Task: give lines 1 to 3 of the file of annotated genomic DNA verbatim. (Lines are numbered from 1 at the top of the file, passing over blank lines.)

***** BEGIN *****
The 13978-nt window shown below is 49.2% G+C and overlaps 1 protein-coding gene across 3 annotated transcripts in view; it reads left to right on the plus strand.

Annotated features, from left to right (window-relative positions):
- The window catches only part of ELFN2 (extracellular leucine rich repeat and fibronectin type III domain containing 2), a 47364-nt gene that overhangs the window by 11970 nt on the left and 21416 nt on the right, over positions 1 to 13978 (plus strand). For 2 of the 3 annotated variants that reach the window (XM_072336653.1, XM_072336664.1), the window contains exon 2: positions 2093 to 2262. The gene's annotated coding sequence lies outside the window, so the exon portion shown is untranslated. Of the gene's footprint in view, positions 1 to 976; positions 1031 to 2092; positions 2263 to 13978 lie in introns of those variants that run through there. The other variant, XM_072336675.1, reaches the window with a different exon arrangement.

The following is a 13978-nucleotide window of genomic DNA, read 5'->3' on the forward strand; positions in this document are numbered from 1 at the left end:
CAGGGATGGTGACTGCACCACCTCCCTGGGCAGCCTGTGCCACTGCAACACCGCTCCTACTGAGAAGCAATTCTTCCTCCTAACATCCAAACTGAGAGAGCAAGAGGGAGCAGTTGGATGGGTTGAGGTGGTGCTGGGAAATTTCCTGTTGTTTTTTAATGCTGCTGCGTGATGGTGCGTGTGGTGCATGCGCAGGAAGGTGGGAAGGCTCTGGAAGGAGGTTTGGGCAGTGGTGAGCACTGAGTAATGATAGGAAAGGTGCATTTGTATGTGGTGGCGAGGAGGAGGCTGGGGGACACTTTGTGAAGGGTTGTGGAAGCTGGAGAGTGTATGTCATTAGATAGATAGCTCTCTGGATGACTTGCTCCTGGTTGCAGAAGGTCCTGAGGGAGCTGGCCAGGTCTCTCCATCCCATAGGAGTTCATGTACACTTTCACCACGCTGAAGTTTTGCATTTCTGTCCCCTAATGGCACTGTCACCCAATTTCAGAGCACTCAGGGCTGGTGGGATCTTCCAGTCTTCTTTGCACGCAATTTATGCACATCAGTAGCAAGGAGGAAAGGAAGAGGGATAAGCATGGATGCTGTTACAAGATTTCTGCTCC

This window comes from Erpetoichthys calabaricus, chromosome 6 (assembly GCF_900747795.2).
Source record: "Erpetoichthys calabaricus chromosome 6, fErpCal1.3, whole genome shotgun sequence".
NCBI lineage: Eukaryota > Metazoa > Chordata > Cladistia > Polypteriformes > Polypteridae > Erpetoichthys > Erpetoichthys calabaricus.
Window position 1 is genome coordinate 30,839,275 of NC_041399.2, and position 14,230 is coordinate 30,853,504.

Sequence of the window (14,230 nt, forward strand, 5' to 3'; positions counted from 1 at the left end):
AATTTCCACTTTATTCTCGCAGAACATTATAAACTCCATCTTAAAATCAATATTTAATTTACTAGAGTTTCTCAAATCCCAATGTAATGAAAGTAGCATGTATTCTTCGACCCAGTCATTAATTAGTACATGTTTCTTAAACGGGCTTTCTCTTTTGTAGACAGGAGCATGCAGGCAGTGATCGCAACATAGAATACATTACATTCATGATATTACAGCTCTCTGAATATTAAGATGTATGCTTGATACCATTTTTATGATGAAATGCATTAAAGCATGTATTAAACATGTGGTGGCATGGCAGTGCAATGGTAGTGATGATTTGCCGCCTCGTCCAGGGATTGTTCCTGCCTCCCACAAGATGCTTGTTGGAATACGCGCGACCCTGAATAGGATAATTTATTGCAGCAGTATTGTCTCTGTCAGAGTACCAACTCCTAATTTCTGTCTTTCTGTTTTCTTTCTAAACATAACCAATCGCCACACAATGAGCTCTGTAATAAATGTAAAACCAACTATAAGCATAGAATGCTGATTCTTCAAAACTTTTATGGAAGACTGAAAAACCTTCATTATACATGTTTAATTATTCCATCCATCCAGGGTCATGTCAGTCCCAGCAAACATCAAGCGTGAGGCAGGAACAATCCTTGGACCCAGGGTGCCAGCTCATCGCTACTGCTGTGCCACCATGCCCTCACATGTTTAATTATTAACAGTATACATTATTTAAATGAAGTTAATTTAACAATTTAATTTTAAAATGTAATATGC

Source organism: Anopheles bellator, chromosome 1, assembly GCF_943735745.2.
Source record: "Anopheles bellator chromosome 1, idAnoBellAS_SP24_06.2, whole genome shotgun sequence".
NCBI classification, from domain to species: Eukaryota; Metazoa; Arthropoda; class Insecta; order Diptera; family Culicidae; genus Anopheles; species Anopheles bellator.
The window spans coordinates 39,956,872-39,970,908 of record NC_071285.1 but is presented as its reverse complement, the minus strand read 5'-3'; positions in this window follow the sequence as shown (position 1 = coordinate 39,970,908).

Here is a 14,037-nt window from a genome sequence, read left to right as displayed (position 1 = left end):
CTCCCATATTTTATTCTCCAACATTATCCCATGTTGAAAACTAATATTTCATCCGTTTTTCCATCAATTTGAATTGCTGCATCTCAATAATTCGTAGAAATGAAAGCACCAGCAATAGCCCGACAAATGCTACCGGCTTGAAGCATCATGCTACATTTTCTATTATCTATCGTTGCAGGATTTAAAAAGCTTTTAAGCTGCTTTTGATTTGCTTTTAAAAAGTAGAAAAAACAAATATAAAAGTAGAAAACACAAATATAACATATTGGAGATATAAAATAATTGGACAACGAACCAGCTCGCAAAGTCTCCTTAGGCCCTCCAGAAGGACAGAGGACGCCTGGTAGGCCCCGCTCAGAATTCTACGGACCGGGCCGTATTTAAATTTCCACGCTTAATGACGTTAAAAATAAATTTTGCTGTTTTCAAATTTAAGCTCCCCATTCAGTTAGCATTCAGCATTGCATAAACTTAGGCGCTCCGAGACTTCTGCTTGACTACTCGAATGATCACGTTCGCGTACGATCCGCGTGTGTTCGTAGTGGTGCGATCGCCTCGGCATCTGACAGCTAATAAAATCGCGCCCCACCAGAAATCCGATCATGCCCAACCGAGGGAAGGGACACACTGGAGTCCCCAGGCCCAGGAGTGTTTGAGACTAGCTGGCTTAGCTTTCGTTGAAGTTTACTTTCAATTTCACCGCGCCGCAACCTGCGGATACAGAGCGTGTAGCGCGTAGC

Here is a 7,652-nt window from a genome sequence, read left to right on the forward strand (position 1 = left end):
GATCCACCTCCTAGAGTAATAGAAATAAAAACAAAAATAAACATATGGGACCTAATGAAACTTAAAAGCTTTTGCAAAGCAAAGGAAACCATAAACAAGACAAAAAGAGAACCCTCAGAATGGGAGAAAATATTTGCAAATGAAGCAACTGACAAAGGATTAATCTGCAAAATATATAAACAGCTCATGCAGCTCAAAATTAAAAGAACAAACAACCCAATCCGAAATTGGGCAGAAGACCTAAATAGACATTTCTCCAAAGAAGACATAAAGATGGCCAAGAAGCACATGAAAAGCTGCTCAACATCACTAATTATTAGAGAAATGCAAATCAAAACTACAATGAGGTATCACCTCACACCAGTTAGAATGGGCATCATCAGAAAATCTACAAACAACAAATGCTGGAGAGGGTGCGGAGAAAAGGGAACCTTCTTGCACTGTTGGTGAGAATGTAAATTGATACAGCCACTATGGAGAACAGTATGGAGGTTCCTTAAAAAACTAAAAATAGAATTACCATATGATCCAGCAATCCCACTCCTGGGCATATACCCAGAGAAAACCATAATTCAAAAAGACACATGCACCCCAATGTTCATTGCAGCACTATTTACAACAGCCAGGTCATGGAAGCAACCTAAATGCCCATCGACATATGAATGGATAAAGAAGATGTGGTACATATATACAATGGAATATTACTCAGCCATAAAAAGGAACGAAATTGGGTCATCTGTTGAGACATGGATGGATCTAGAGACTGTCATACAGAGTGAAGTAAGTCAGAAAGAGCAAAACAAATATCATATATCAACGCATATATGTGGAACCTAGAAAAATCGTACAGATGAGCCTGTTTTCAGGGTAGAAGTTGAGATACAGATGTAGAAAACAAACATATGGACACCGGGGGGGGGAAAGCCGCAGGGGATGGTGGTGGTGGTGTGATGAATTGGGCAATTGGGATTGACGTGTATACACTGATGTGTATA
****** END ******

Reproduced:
The 13978-nt window shown below is 49.2% G+C and overlaps 1 protein-coding gene across 3 annotated transcripts in view; it reads left to right on the plus strand.

Annotated features, from left to right (window-relative positions):
- The window catches only part of ELFN2 (extracellular leucine rich repeat and fibronectin type III domain containing 2), a 47364-nt gene that overhangs the window by 11970 nt on the left and 21416 nt on the right, over positions 1 to 13978 (plus strand). For 2 of the 3 annotated variants that reach the window (XM_072336653.1, XM_072336664.1), the window contains exon 2: positions 2093 to 2262. The gene's annotated coding sequence lies outside the window, so the exon portion shown is untranslated. Of the gene's footprint in view, positions 1 to 976; positions 1031 to 2092; positions 2263 to 13978 lie in introns of those variants that run through there. The other variant, XM_072336675.1, reaches the window with a different exon arrangement.